“The universe,” poet Muriel Rukyeser observed, “is made up of stories, not atoms.” Writing coach to Pulitzer Prize winners and finalists, Jack Hart has a unified theory for storytelling thermodynamics: “Successful nonfiction storytelling requires a basic understanding of fundamental story theory and the story structures the theory suggests. Ignore them, and you’ll fight a losing battle with human nature. Master them, and you’re on your way to reaching a large and enthusiastic audience in just about any medium.”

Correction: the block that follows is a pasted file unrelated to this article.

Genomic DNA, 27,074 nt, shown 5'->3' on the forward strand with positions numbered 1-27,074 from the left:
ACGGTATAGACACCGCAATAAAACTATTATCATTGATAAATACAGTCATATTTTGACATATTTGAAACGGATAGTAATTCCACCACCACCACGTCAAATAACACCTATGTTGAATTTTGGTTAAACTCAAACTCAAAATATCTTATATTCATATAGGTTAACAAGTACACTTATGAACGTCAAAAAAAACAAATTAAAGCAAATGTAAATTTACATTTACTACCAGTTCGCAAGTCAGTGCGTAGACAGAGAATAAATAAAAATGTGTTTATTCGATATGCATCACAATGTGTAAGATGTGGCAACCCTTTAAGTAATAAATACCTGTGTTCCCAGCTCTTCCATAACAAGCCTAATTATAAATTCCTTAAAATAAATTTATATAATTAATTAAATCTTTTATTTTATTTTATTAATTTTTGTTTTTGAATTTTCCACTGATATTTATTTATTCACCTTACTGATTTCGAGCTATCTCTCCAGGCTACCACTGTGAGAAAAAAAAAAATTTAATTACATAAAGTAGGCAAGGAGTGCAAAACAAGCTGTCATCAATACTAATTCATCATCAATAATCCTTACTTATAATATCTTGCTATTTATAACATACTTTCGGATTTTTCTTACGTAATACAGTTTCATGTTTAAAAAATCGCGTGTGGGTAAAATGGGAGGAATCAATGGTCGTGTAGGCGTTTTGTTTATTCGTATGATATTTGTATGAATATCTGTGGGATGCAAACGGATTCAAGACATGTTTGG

Storycraft, Hart’s latest book just out from University of Chicago Press, offers insights for writers that will also sharpen their readers’ critical faculties. From the essential features of a successful story, to the most common errors in nonfiction storytelling, Hart gives directions that illuminate the way to engaging narrative.
“Storytelling has such wide application because, at its root, it serves universal human needs,” Hart says. “Story makes sense out of a confusing universe by showing us how one action leads to another.”